Choice is yours: Premium dongle bundles come with bells and whistles for less than $30, generic for $8 rewards with best aircraft for money ratio after a three-week wait, any Nano is an engineering marvel, a Nano-P will pass a hard-eyed customs inspection in Burma, Plus models from Nooelec assure 2-years' restful nights, and so on.
Pros and contras exist for all dongles.

Point is: buy what you feel will be good for you. Undecided between this or that, go for both, or get any RTL-SDR dongle you can afford: performance ultimately matters little, as any dongle will put a smile on your face, and that's the most important thing, much, much more than percentage differences.

Sunday, 14 May 2017

ADS-B easy antenna picture guide, testing and some wisdom

It all started in February, when commenced testing antennas with four ADS-B stations - read my struggles in the Diary. Warning: very long and detailed post.

The Coketenna picture guide details steps how to build an easy ADS-B antenna for less than $1 or from junk materials with only a knife in less than 10 minutes. Complicated measurements? No, use dongles as a template:

ADS-B Wisdom offers some advice how to optimize, monitor and upgrade a station should you wish to jump into the ADS-B hole. Remember: antenna location matters the most.

Long term testing with four stations, each with successively more advanced components, took over a month. Post only features 10 day's data, setups from $8 to $135, filtered and unfiltered dongles.


Thursday, 19 January 2017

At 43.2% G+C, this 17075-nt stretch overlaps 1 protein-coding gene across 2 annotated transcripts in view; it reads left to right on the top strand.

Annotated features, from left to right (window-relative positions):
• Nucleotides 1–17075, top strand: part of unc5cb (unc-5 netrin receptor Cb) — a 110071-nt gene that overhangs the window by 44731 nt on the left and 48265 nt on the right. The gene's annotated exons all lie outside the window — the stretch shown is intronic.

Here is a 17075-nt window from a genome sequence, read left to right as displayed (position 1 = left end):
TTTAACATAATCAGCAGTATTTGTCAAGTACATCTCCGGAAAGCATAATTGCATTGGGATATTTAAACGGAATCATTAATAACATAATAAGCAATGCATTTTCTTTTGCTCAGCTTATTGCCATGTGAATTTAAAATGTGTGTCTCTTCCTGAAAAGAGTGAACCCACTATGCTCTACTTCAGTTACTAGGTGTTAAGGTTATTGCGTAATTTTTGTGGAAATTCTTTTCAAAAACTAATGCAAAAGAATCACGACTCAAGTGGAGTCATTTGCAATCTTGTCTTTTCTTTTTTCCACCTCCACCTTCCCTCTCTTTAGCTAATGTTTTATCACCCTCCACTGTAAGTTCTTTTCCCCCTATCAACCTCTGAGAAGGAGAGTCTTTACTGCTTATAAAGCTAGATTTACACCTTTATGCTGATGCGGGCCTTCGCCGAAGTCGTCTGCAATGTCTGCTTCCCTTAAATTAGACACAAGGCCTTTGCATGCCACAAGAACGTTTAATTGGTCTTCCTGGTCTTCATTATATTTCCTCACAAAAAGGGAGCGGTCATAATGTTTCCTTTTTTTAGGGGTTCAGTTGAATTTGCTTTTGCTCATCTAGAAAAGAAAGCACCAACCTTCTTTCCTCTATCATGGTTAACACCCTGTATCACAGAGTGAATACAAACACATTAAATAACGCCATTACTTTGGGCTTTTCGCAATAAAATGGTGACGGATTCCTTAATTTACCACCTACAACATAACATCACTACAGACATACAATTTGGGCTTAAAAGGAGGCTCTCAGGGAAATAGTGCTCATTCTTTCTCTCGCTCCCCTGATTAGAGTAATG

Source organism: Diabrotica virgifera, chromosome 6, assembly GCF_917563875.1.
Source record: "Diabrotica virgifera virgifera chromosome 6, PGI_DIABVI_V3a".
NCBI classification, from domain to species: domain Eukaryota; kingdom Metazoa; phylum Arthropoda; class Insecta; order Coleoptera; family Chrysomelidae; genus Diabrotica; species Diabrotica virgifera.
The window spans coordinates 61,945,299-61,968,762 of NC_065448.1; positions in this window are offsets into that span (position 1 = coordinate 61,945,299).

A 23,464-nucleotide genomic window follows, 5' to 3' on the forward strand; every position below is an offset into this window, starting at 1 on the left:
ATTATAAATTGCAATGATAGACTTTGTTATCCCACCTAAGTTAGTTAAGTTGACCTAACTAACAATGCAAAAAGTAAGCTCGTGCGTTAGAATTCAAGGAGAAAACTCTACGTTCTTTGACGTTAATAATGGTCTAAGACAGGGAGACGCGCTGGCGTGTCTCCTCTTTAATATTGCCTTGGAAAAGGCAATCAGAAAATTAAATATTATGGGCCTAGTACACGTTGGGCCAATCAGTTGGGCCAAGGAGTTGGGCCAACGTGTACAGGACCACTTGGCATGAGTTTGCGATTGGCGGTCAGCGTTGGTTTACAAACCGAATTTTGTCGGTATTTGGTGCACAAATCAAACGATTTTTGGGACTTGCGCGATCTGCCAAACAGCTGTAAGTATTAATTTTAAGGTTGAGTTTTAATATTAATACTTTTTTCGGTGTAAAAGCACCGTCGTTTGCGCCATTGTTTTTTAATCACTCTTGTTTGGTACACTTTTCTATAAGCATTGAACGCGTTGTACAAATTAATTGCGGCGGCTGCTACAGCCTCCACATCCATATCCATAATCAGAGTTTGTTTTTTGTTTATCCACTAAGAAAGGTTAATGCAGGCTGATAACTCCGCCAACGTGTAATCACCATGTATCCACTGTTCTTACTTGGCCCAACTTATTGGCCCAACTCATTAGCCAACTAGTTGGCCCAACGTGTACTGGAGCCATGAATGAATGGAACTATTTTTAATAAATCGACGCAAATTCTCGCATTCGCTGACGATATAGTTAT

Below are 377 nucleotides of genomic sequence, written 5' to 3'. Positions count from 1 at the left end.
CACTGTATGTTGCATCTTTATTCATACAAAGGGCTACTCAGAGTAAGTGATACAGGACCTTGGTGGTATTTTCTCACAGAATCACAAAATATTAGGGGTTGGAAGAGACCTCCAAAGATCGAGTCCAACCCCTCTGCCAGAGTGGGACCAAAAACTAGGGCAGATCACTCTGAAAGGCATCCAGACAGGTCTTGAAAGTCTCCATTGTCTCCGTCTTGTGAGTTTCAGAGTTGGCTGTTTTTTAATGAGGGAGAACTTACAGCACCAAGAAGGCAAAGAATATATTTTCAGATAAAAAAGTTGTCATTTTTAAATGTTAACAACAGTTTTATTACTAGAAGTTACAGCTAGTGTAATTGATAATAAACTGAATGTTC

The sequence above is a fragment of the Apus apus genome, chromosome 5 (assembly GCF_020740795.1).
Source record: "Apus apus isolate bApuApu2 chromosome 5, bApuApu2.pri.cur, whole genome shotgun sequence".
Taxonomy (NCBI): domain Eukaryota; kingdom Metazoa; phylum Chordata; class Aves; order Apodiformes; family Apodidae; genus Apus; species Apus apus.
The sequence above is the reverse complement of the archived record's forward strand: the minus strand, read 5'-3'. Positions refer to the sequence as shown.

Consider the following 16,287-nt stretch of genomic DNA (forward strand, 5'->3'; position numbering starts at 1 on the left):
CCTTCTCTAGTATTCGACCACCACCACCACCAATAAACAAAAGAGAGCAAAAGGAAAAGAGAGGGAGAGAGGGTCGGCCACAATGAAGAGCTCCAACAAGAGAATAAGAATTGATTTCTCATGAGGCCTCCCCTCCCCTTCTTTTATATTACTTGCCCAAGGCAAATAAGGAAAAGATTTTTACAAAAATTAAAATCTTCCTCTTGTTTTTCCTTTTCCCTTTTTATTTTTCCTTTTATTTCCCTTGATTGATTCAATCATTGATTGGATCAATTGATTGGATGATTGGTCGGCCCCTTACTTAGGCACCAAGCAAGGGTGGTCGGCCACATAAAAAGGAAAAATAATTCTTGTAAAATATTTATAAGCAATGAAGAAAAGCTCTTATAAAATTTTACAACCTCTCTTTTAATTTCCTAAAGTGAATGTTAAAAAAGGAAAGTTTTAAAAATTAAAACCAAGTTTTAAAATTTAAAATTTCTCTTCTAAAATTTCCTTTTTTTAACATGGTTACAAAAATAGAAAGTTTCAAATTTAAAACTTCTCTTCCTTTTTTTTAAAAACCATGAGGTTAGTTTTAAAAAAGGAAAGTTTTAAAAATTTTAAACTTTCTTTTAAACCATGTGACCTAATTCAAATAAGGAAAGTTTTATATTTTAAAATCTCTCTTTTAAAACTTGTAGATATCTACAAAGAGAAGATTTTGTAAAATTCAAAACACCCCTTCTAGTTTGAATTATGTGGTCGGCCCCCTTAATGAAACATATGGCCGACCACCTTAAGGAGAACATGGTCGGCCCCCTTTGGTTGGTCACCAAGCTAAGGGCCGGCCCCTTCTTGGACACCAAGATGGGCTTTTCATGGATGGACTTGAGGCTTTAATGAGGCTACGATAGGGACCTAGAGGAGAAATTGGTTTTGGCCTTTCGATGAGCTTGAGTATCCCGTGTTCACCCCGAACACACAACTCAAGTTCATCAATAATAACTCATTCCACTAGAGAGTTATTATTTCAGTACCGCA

Today's Menu

First of all, the mother of all dongle comparison, testing almost all RTL- SDR dongle varieties on the market is underway, here's a teaser, right-click to download as a Full HD desktop background:

Subscribe on Twitter by clicking on the blue button (top left) to get notified of the latest updates.

Today's menu:

Line of sight: visual demonstration shows what line of sight means, useful for ADS-B and Outernet use.

USB cable quality has a profound effect on received signals, much more than you expect.

Testing Uputronics' 1090 Mhz Filtered preamp was a definitive highlight in the last few weeks.

Easy homemade beginner ADS-B antennas lists three easy-to-do antennas using supplied mount or $1 worth of coax cable.

New guide for Building an ADS-B station with a Raspberry Pi 3, concepts are the same for PC users.

In retrospect, I could have avoided the bumpy road, learn from my mistakes.

An open letter to radio manufacturers details why and how the radio industry needs to improve, right here and right now.

Traditional or software defined radio? Make up your mind after reading the post.

Tuesday, 3 January 2017

Ripoff special: Targeted Ads

Jan 03, 2016

You'll receive targeted ads as per your browsing interests, no surprise that I had the following coming up:

Up to 70 % off is the oldest trick in the book, but lets's see if the claim is true:

Wonder of wonders, Nano-P for £30.70, when it retails for £18.95 on Amazon UK.

Just don't.

Monday, 26 December 2016